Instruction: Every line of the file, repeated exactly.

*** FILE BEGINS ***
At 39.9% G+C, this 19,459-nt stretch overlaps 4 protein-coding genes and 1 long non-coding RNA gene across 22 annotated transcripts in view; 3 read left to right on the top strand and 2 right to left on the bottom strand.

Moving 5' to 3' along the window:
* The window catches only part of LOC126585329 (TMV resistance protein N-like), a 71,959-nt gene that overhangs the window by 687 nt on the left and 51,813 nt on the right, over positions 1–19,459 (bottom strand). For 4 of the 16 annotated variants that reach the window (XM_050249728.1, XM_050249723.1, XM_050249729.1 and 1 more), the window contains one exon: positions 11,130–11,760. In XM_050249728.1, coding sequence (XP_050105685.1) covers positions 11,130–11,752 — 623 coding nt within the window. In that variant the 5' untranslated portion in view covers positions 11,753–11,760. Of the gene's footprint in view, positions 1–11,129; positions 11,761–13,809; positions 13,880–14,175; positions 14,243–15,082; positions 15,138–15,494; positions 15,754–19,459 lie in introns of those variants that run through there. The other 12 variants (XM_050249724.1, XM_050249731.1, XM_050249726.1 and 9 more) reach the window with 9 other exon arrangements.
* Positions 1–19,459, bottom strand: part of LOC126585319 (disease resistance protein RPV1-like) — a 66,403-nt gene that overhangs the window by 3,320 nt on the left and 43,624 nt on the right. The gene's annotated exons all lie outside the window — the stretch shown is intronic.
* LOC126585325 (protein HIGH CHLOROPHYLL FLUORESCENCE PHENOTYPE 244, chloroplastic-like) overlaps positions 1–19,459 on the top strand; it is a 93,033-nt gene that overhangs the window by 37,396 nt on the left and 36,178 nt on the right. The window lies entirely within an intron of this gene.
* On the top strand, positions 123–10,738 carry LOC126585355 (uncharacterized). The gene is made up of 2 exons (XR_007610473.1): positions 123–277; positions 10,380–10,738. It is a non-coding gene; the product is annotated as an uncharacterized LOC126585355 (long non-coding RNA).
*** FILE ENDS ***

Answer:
At 39.9% G+C, this 19,459-nt stretch overlaps 4 protein-coding genes and 1 long non-coding RNA gene across 22 annotated transcripts in view; 3 read left to right on the top strand and 2 right to left on the bottom strand.

Moving 5' to 3' along the window:
* The window catches only part of LOC126585329 (TMV resistance protein N-like), a 71,959-nt gene that overhangs the window by 687 nt on the left and 51,813 nt on the right, over positions 1–19,459 (bottom strand). For 4 of the 16 annotated variants that reach the window (XM_050249728.1, XM_050249723.1, XM_050249729.1 and 1 more), the window contains one exon: positions 11,130–11,760. In XM_050249728.1, coding sequence (XP_050105685.1) covers positions 11,130–11,752 — 623 coding nt within the window. In that variant the 5' untranslated portion in view covers positions 11,753–11,760. Of the gene's footprint in view, positions 1–11,129; positions 11,761–13,809; positions 13,880–14,175; positions 14,243–15,082; positions 15,138–15,494; positions 15,754–19,459 lie in introns of those variants that run through there. The other 12 variants (XM_050249724.1, XM_050249731.1, XM_050249726.1 and 9 more) reach the window with 9 other exon arrangements.
* Positions 1–19,459, bottom strand: part of LOC126585319 (disease resistance protein RPV1-like) — a 66,403-nt gene that overhangs the window by 3,320 nt on the left and 43,624 nt on the right. The gene's annotated exons all lie outside the window — the stretch shown is intronic.
* LOC126585325 (protein HIGH CHLOROPHYLL FLUORESCENCE PHENOTYPE 244, chloroplastic-like) overlaps positions 1–19,459 on the top strand; it is a 93,033-nt gene that overhangs the window by 37,396 nt on the left and 36,178 nt on the right. The window lies entirely within an intron of this gene.
* On the top strand, positions 123–10,738 carry LOC126585355 (uncharacterized). The gene is made up of 2 exons (XR_007610473.1): positions 123–277; positions 10,380–10,738. It is a non-coding gene; the product is annotated as an uncharacterized LOC126585355 (long non-coding RNA).